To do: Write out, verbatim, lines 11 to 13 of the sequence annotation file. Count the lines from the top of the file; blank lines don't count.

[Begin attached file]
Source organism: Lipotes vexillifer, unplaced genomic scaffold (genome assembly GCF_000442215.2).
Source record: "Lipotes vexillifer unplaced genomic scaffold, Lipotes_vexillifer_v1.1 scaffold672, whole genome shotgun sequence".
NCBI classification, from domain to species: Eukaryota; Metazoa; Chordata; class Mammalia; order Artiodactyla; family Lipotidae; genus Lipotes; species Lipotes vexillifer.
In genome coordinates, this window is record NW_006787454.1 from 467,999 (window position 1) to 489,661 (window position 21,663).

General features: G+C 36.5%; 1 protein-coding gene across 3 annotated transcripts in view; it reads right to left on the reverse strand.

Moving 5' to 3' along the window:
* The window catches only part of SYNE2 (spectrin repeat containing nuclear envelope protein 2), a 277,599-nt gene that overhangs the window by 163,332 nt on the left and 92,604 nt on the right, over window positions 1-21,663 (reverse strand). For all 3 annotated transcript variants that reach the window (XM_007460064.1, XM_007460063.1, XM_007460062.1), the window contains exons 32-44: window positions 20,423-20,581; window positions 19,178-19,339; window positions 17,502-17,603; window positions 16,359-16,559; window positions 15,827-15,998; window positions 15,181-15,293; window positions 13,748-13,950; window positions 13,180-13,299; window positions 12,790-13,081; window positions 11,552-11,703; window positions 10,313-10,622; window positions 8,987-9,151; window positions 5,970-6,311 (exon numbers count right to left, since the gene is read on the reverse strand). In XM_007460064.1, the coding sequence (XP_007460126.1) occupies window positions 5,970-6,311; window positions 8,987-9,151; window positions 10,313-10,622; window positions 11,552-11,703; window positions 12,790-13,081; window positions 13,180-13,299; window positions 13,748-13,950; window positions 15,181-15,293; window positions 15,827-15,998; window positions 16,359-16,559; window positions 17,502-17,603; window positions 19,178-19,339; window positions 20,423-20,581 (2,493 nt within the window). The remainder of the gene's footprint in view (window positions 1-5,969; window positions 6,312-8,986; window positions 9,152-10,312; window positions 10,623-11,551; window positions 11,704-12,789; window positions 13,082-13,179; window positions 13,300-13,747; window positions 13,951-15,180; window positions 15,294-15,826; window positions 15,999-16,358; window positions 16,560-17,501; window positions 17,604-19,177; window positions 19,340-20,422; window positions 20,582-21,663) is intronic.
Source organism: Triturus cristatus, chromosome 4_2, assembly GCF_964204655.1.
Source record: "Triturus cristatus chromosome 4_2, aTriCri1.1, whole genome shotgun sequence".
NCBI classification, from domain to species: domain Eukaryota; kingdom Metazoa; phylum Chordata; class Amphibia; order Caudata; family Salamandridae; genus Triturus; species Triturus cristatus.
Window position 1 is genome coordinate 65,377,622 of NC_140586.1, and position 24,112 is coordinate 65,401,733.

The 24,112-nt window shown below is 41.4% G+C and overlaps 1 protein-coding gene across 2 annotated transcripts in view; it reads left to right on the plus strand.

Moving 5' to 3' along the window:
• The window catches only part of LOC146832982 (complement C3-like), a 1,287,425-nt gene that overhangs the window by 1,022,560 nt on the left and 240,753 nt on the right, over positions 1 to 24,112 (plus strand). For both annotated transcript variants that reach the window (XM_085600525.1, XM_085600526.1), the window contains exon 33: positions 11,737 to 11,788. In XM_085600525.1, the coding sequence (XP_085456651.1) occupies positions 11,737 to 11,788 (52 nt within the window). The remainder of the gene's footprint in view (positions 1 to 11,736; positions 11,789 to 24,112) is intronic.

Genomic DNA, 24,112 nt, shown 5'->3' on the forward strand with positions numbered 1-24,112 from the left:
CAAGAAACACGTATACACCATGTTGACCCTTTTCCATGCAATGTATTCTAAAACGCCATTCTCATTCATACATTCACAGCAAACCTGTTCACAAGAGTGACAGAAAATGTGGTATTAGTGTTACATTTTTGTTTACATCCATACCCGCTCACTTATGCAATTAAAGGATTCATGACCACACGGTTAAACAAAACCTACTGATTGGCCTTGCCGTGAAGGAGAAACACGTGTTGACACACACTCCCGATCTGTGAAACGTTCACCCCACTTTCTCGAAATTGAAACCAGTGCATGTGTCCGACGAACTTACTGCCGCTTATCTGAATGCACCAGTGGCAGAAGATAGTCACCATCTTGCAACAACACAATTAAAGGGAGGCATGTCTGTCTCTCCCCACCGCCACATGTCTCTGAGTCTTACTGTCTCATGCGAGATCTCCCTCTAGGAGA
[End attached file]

Window position 1 is genome coordinate 65,377,622 of NC_140586.1, and position 24,112 is coordinate 65,401,733.

The 24,112-nt window shown below is 41.4% G+C and overlaps 1 protein-coding gene across 2 annotated transcripts in view; it reads left to right on the plus strand.

Moving 5' to 3' along the window: